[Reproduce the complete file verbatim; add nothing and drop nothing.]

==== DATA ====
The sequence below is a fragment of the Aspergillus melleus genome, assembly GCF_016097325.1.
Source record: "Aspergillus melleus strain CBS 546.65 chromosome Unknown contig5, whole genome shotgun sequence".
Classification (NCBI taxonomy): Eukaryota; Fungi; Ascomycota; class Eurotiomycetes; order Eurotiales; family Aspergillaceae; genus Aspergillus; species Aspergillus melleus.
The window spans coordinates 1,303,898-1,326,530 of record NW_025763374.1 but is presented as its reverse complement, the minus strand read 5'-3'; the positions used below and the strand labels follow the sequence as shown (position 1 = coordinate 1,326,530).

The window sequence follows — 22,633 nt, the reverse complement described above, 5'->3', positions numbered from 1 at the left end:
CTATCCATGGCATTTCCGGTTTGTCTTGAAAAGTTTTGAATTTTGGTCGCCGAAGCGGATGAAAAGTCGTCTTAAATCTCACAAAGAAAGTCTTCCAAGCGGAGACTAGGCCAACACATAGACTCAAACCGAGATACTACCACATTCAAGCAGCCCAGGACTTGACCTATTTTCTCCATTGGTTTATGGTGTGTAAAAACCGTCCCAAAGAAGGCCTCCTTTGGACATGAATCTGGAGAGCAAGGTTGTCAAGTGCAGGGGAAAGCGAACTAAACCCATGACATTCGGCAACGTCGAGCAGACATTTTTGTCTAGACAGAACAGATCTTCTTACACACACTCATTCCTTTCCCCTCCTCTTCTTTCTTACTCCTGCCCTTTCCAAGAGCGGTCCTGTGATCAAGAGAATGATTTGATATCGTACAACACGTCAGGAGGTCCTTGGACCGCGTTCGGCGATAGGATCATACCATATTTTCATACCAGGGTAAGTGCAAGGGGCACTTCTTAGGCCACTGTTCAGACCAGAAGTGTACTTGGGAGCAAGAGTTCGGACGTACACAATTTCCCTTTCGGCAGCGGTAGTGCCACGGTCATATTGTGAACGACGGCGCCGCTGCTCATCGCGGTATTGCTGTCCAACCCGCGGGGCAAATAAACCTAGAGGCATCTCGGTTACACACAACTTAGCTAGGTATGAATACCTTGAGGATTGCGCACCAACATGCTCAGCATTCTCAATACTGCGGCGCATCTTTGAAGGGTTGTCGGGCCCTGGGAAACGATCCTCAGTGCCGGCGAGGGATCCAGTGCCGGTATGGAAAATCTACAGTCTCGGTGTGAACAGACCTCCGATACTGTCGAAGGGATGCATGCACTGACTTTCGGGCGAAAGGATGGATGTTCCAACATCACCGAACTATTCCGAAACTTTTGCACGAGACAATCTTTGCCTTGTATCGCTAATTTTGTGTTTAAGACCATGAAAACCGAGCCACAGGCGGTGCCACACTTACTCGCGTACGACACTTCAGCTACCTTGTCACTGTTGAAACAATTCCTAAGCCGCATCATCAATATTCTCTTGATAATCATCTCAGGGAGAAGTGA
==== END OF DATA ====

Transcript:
The sequence below is a fragment of the Aspergillus melleus genome, assembly GCF_016097325.1.
Source record: "Aspergillus melleus strain CBS 546.65 chromosome Unknown contig5, whole genome shotgun sequence".
Classification (NCBI taxonomy): Eukaryota; Fungi; Ascomycota; class Eurotiomycetes; order Eurotiales; family Aspergillaceae; genus Aspergillus; species Aspergillus melleus.
The window spans coordinates 1,303,898-1,326,530 of record NW_025763374.1 but is presented as its reverse complement, the minus strand read 5'-3'; the positions used below and the strand labels follow the sequence as shown (position 1 = coordinate 1,326,530).

The window sequence follows — 22,633 nt, the reverse complement described above, 5'->3', positions numbered from 1 at the left end:
CTATCCATGGCATTTCCGGTTTGTCTTGAAAAGTTTTGAATTTTGGTCGCCGAAGCGGATGAAAAGTCGTCTTAAATCTCACAAAGAAAGTCTTCCAAGCGGAGACTAGGCCAACACATAGACTCAAACCGAGATACTACCACATTCAAGCAGCCCAGGACTTGACCTATTTTCTCCATTGGTTTATGGTGTGTAAAAACCGTCCCAAAGAAGGCCTCCTTTGGACATGAATCTGGAGAGCAAGGTTGTCAAGTGCAGGGGAAAGCGAACTAAACCCATGACATTCGGCAACGTCGAGCAGACATTTTTGTCTAGACAGAACAGATCTTCTTACACACACTCATTCCTTTCCCCTCCTCTTCTTTCTTACTCCTGCCCTTTCCAAGAGCGGTCCTGTGATCAAGAGAATGATTTGATATCGTACAACACGTCAGGAGGTCCTTGGACCGCGTTCGGCGATAGGATCATACCATATTTTCATACCAGGGTAAGTGCAAGGGGCACTTCTTAGGCCACTGTTCAGACCAGAAGTGTACTTGGGAGCAAGAGTTCGGACGTACACAATTTCCCTTTCGGCAGCGGTAGTGCCACGGTCATATTGTGAACGACGGCGCCGCTGCTCATCGCGGTATTGCTGTCCAACCCGCGGGGCAAATAAACCTAGAGGCATCTCGGTTACACACAACTTAGCTAGGTATGAATACCTTGAGGATTGCGCACCAACATGCTCAGCATTCTCAATACTGCGGCGCATCTTTGAAGGGTTGTCGGGCCCTGGGAAACGATCCTCAGTGCCGGCGAGGGATCCAGTGCCGGTATGGAAAATCTACAGTCTCGGTGTGAACAGACCTCCGATACTGTCGAAGGGATGCATGCACTGACTTTCGGGCGAAAGGATGGATGTTCCAACATCACCGAACTATTCCGAAACTTTTGCACGAGACAATCTTTGCCTTGTATCGCTAATTTTGTGTTTAAGACCATGAAAACCGAGCCACAGGCGGTGCCACACTTACTCGCGTACGACACTTCAGCTACCTTGTCACTGTTGAAACAATTCCTAAGCCGCATCATCAATATTCTCTTGATAATCATCTCAGGGAGAAGTGA